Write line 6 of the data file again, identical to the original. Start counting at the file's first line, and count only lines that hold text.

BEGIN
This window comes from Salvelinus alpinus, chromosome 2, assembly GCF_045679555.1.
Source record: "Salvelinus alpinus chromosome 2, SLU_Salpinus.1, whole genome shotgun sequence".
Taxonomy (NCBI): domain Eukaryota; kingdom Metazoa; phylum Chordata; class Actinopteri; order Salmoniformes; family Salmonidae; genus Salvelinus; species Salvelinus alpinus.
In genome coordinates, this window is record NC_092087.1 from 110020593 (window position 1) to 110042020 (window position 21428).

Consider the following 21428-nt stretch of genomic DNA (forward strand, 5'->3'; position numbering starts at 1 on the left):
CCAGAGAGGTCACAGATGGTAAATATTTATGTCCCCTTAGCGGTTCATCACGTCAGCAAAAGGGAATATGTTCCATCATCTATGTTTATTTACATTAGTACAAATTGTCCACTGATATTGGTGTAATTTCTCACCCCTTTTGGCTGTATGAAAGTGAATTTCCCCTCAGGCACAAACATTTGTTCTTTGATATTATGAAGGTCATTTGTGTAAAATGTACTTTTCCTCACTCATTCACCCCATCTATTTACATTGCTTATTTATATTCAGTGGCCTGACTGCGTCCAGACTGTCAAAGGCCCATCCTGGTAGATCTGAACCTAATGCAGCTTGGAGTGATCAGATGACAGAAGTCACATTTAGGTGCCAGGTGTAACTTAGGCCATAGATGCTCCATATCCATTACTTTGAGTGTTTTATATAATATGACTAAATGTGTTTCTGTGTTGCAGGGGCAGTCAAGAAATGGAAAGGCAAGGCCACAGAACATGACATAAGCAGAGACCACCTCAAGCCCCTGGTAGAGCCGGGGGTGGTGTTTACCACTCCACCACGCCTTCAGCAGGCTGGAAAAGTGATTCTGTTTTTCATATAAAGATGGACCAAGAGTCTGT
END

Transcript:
CCAGAGAGGTCACAGATGGTAAATATTTATGTCCCCTTAGCGGTTCATCACGTCAGCAAAAGGGAATATGTTCCATCATCTATGTTTATTTACATTAGTACAAATTGTCCACTGATATTGGTGTAATTTCTCACCCCTTTTGGCTGTATGAAAGTGAATTTCCCCTCAGGCACAAACATTTGTTCTTTGATATTATGAAGGTCATTTGTGTAAAATGTACTTTTCCTCACTCATTCACCCCATCTATTTACATTGCTTATTTATATTCAGTGGCCTGACTGCGTCCAGACTGTCAAAGGCCCATCCTGGTAGATCTGAACCTAATGCAGCTTGGAGTGATCAGATGACAGAAGTCACATTTAGGTGCCAGGTGTAACTTAGGCCATAGATGCTCCATATCCATTACTTTGAGTGTTTTATATAATATGACTAAATGTGTTTCTGTGTTGCAGGGGCAGTCAAGAAATGGAAAGGCAAGGCCACAGAACATGACATAAGCAGAGACCACCTCAAGCCCCTGGTAGAGCCGGGGGTGGTGTTTACCACTCCACCACGCCTTCAGCAGGCTGGAAAAGTGATTCTGTTTTTCATATAAAGATGGACCAAGAGTCTGT